Proposal for a systematized Literature Review
Important aspects you need to consider if undertaking a literature review
These are important aspects that you should consider if you undertaking a literature based study.
This should be concise, but not so brief as to mislead the reader as to the nature of the review. Short, catchy titles are sometimes used, but these should be qualified by a sub-title or second part; e.g. ‘Stool Report: review of the management of constipation.’
(b) Name and title of reviewer
Give your surname and initials in the normal order.
(c) Introduction to the Study
Indicate the global problem, and the specific area chosen for review; say what you are hoping to achieve from your review. Attempt to formulate a specific research question, or a hypothesis if applicable and a set of objectives to explain how the review will answer the research question.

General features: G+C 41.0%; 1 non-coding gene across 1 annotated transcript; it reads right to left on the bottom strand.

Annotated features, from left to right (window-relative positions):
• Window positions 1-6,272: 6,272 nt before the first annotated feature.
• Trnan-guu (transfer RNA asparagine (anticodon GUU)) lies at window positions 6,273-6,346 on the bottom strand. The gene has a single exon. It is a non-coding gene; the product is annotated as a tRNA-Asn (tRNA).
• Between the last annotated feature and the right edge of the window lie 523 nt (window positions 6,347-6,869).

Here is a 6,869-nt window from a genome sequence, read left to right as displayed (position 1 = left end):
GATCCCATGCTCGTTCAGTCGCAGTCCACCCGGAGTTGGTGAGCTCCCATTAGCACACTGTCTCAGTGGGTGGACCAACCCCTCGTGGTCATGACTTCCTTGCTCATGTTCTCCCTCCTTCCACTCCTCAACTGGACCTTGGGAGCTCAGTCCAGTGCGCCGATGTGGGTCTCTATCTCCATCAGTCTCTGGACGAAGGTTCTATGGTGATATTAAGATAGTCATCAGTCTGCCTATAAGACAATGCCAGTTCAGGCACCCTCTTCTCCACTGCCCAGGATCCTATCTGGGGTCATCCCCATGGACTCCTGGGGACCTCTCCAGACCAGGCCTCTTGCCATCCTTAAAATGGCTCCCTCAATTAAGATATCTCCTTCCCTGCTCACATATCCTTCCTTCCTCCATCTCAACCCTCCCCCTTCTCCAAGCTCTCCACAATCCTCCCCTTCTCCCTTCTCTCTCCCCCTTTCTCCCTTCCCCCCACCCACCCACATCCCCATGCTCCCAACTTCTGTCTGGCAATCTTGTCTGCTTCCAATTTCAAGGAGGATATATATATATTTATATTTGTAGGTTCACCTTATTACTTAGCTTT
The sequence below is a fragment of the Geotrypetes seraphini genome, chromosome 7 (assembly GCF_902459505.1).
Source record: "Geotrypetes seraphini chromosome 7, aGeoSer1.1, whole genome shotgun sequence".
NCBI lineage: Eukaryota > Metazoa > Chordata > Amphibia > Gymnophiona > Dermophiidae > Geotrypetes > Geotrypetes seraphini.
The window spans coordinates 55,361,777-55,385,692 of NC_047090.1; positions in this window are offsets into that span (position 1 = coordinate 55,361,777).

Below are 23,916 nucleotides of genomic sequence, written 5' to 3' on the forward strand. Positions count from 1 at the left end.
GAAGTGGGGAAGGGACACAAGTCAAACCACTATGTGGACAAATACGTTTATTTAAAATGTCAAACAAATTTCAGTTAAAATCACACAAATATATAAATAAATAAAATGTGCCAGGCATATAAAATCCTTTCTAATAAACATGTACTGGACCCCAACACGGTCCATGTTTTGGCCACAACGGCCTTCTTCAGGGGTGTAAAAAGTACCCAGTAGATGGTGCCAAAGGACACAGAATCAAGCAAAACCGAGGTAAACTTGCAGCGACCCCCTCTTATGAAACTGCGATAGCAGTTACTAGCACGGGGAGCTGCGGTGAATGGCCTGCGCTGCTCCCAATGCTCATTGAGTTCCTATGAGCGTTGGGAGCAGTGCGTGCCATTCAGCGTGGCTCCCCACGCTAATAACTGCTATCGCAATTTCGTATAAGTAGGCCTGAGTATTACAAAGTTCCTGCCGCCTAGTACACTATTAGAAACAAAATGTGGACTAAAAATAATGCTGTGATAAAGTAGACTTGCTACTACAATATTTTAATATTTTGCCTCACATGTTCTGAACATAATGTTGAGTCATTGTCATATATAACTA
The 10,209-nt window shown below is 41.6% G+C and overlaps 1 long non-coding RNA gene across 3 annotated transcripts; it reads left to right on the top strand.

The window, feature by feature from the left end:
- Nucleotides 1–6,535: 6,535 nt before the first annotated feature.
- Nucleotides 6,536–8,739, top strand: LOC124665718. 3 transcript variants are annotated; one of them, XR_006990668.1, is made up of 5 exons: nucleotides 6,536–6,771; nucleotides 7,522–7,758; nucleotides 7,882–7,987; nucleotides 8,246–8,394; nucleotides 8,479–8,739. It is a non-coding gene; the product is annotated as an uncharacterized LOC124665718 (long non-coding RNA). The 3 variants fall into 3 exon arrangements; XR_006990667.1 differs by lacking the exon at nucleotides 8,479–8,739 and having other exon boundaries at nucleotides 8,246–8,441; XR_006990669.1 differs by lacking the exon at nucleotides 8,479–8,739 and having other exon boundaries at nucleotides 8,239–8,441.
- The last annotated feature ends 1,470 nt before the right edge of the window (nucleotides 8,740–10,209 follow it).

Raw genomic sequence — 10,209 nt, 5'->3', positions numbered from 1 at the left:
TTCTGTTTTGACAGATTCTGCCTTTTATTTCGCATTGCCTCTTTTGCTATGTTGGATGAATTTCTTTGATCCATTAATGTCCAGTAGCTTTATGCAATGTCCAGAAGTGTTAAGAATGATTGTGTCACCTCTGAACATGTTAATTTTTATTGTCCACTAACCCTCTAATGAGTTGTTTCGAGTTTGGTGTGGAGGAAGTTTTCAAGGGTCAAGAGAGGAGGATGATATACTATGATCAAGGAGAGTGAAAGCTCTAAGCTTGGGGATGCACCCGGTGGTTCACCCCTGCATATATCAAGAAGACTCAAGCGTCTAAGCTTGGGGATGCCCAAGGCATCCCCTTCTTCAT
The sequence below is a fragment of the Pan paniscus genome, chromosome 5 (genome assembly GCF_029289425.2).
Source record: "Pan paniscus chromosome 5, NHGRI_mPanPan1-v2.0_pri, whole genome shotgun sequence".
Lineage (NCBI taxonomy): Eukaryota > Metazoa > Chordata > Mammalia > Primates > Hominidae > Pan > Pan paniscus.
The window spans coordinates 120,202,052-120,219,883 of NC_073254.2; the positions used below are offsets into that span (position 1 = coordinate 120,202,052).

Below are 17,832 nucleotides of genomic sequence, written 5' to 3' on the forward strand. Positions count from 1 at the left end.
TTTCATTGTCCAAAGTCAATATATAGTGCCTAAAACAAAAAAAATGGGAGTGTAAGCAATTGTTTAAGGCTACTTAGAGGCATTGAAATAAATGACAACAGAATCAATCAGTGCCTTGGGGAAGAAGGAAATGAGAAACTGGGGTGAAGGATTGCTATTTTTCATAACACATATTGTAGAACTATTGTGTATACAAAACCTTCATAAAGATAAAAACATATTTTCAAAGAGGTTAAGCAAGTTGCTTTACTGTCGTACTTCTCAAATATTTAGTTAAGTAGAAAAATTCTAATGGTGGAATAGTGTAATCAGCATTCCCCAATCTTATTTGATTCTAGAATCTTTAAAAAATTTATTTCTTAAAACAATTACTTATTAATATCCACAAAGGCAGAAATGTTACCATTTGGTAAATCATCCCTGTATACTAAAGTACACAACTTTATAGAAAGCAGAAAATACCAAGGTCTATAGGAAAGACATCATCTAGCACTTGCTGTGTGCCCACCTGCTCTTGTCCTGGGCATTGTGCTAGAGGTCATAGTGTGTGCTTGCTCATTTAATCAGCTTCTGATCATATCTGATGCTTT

(d) Why this review?
Say why this particular review is to be undertaken, i.e. the researcher’s interest in the subject, or circumstances that have made this particular area available.
(e) Related research
Indicate any existing reviews or other source which may have stimulated your interest in the present topic.
(f) Review methodology
(i) the data bases/search engines that will be used
(ii) the key words/phrases that will be used
(iii) the type of paper/article/text that will be excluded e.g. not in English
(iv) the types of papers/articles/texts that are likely to be included
(v) how you will analyse and synthesise the papers/articles/texts
(vi) ethical considerations.
(g) Time, budget and cost
Time is in short supply; a realistic timetable of events should be prepared well in advance of the review. Please submit a proposed action plan/timetable with your proposal for discussion with your supervisor. Remember that there will be a strict submission deadline.
Think about any financial costs involved because you may have to purchase papers/articles/texts – and you will have to make payments or arrange for their payment, yourself.